Gates’ recent mission to Japan was also, said Caffrey, an attempt to capitalize on recent high-profile test flight of the J-20, China’s first foray into stealth fighters. “There's obviously a sales pitch here. They're saying if you're worried about that Chinese fifth generation aircraft, we can supply you with one of your own.”
According to reports from the WikiLeaks cache of U.S. State Department documents, American diplomats put pressure on Norway to choose the F-35 instead of rival machines from Swedish SAAB’s JAS Grippen or Eurofighter (another multinational military aircraft project).
Some arms watchers have suggested that the U.S. is playing one country off of another in order to boost its arms trade. Though clearly arranged with a possible threat from Iran in mind, sales of F-35s to Israel could be seen as a way to encourage potential rivals such as Saudi Arabia to spend money upgrading and expanding their fleets of F-15 fighters, made in the United States by Boeing.
To what extent are Obama administration officials acting at the behest of manufacturers such as Lockheed Martin — or perhaps seeking to win key votes from districts involved in the defence industry?
Lockheed spends good money on promoting its interests. In 2010 its lobbying bill exceeded $12.7 million, according to the non-partisan watchdog OpenSecrets.org. Much of this lobbying appears to be aimed at staving off military budget cuts rather than promoting aircraft sales.
But while aggressive sales pitches overseas may suggest otherwise, the Obama administration doesn’t seem to be bowing to the company’s every demand. For example, despite requests from Lockheed Martin, the government has refused to allow overseas sales of another of its stealth fighters, the F-22, which is said to be too technologically sensitive for foreign customers.
Moreover, Obama has urged Congress to scrap funding to build an alternative F-35 engine, a project that currently employs 1,000 people in the swing state of Ohio. (The House of Representatives in early February voted with the president on this.)
It would seem, therefore, that he’s not viewing the aircraft program as a vote winner. Instead, said Caffrey, any promotion of Lockheed’s interests is likely to result from simple economics.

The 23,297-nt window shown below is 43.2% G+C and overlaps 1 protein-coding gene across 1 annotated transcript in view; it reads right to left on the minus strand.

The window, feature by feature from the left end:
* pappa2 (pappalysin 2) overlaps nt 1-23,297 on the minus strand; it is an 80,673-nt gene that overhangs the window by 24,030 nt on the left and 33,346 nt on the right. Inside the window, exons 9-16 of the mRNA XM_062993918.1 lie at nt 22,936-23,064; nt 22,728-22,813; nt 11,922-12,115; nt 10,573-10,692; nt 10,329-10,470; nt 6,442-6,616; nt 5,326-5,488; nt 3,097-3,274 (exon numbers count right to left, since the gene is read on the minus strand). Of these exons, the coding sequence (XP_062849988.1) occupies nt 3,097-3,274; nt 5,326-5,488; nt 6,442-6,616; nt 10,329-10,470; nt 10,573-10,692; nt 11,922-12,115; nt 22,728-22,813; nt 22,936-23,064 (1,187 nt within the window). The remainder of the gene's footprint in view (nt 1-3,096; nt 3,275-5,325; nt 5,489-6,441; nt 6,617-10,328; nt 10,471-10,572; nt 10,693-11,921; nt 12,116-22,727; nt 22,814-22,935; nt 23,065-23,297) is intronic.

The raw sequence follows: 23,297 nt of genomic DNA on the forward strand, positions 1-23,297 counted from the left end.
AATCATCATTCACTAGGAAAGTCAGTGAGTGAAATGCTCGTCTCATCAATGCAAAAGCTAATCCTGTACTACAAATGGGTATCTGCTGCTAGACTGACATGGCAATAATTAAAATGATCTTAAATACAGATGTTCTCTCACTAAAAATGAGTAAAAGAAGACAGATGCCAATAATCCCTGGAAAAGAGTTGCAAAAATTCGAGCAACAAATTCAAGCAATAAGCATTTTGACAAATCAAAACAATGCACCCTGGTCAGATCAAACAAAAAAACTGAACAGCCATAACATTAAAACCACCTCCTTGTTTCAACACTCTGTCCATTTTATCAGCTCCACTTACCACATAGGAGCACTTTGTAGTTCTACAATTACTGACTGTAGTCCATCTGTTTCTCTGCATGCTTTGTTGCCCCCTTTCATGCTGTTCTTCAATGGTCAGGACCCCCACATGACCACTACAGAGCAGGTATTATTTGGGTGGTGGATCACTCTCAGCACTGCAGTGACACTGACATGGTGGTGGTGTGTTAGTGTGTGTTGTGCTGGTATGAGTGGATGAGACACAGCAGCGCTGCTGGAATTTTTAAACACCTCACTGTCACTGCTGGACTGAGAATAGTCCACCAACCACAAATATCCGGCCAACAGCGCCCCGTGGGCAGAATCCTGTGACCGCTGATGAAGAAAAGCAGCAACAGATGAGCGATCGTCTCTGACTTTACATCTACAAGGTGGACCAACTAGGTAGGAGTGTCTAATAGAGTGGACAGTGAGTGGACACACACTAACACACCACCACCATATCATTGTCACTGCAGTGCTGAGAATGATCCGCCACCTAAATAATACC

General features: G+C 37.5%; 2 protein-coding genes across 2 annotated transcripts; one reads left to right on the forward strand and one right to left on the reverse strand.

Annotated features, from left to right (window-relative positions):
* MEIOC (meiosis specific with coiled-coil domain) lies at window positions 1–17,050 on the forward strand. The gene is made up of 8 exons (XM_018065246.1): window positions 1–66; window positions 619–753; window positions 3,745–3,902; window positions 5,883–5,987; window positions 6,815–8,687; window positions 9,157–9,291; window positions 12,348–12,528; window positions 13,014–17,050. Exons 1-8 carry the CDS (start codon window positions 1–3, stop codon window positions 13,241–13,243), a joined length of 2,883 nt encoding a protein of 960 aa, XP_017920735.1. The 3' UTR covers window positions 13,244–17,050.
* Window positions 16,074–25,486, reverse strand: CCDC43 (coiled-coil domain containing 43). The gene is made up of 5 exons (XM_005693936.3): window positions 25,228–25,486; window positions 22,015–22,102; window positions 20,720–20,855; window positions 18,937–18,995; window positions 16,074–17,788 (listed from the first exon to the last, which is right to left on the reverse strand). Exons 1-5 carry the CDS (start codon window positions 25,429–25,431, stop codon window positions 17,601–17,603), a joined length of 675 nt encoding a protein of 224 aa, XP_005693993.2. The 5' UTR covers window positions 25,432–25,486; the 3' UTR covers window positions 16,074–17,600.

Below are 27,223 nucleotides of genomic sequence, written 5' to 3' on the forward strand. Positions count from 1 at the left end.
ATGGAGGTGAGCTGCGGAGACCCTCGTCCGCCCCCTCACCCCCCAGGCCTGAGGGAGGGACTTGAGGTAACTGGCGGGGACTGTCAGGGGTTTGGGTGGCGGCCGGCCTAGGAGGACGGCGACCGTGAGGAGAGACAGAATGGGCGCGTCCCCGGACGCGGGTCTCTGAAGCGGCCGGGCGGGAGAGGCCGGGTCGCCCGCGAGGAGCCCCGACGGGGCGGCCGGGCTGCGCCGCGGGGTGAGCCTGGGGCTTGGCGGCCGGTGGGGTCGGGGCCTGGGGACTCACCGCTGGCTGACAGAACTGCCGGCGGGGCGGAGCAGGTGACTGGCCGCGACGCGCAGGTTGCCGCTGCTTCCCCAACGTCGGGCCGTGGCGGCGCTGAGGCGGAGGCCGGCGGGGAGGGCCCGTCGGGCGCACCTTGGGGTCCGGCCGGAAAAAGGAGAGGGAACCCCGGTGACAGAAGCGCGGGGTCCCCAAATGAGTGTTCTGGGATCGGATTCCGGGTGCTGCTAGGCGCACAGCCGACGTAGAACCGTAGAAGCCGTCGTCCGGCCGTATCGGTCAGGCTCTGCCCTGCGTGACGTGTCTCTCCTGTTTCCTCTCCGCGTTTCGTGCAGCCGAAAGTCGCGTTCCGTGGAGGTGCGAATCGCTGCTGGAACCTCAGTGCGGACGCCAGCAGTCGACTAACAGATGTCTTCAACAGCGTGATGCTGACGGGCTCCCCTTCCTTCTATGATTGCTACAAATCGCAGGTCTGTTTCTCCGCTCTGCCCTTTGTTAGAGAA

“One key reason why you get heads of states involved in selling this kind of equipment abroad is because they are major industrial deals; they are worth large sums of money, and keep large numbers of people employed in high tech jobs," he said. He pointed out that similar overseas missions have been carried out by British Prime Minister David Cameron and French President Nicolas Sarkozy.
“It’s big business, and it’s long term business. You don't sell an aircraft and that's the end of the company's involvement — it goes on for at least 30 years.”
Jeff Abramson, deputy director of the Arms Control Association, argues that attempts to sell the F-35 overseas are part of the Obama administration’s efforts to double U.S. arms exports and thus aid economic recovery.
But even if F-35s are merely being deployed against economic uncertainty rather than into aerial combat, Abramson warned of other consequences.
“In general, it is unwise to think of arms sales as just any other commercial transaction,” he said, suggesting that the F-35s could be vulnerable to misuse or even contribute to regional arms races and instability.
“Any transfer agreement must consider whether the proposed weapons are appropriate for their intended use, and whether they might contribute to regional arms races or instability. It’s not clear that all the discussions around F-35s have adequately taken these considerations in mind.”